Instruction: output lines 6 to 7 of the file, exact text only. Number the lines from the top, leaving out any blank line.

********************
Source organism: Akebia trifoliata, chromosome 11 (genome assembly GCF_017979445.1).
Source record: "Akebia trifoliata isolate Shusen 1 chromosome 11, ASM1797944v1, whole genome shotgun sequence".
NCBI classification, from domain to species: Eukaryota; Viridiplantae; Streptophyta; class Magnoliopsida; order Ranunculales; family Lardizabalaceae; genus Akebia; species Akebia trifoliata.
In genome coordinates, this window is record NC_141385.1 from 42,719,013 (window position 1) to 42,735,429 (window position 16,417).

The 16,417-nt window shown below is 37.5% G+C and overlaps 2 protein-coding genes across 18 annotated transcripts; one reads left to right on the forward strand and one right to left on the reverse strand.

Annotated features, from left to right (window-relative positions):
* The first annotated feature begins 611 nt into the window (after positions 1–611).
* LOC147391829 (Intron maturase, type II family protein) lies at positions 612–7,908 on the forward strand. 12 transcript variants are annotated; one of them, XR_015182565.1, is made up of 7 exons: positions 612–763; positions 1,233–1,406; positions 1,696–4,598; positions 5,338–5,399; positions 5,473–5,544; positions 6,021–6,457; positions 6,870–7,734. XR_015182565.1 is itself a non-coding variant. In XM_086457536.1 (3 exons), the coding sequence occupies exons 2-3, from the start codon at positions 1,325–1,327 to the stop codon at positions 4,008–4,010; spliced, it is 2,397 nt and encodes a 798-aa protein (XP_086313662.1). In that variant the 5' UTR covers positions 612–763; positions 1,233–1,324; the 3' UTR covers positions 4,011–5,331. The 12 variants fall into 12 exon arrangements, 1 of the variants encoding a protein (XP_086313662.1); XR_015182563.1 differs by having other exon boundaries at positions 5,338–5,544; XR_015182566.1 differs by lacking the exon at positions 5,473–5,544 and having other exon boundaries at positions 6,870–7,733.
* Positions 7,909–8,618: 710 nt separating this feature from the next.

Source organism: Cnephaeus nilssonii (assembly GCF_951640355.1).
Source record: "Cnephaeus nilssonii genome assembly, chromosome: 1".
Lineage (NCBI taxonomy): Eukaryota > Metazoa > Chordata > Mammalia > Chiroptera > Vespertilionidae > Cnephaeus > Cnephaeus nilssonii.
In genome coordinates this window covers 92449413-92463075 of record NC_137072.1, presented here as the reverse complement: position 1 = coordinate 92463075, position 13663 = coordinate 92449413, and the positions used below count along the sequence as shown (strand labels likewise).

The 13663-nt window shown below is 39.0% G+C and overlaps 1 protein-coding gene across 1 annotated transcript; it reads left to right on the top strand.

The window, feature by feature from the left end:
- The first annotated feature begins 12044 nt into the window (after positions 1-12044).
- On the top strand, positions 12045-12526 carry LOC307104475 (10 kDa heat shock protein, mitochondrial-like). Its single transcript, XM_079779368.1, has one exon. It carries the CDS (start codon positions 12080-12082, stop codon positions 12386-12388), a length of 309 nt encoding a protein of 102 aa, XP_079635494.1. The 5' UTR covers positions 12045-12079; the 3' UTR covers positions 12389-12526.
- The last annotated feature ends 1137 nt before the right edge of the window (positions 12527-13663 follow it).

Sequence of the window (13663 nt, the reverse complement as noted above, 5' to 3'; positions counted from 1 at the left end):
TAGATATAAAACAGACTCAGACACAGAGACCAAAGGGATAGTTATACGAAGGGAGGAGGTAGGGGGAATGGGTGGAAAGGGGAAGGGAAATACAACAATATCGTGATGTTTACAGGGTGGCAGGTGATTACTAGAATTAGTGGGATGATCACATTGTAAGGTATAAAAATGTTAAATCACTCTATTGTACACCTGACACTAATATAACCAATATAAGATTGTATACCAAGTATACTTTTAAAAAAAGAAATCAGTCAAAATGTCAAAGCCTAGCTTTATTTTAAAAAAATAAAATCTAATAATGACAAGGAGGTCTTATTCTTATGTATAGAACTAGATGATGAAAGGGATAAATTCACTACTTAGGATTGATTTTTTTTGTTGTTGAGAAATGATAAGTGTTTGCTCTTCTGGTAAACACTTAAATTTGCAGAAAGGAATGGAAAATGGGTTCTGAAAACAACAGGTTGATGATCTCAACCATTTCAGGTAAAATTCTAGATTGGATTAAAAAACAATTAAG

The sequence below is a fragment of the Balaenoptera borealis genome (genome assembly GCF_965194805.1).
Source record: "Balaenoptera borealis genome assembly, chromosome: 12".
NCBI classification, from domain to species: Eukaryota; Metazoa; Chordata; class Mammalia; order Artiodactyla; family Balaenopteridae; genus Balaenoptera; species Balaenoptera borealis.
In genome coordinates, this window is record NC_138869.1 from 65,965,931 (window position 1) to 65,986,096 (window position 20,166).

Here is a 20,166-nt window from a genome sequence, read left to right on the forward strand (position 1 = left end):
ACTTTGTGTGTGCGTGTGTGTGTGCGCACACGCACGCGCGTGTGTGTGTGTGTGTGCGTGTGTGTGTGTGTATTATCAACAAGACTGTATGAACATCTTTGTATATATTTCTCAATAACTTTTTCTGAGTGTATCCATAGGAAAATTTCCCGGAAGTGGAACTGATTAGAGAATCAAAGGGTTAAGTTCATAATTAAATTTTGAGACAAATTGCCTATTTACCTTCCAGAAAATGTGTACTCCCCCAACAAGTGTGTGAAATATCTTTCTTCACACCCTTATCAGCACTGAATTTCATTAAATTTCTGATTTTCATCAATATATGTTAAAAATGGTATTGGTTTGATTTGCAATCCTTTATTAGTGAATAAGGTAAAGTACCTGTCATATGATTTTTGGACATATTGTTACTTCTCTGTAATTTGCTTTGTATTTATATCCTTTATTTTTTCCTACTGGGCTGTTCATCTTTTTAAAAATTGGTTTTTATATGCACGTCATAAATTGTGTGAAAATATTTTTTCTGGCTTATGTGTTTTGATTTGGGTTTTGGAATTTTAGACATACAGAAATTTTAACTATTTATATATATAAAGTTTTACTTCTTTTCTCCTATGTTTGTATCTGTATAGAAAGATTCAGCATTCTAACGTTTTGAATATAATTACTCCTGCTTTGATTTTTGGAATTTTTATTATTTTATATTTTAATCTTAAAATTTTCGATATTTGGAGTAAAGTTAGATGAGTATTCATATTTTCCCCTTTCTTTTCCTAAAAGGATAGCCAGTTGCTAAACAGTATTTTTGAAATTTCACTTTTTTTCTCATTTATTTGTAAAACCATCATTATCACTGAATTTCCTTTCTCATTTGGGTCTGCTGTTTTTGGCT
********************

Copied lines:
Annotated features, from left to right (window-relative positions):
* The first annotated feature begins 611 nt into the window (after positions 1–611).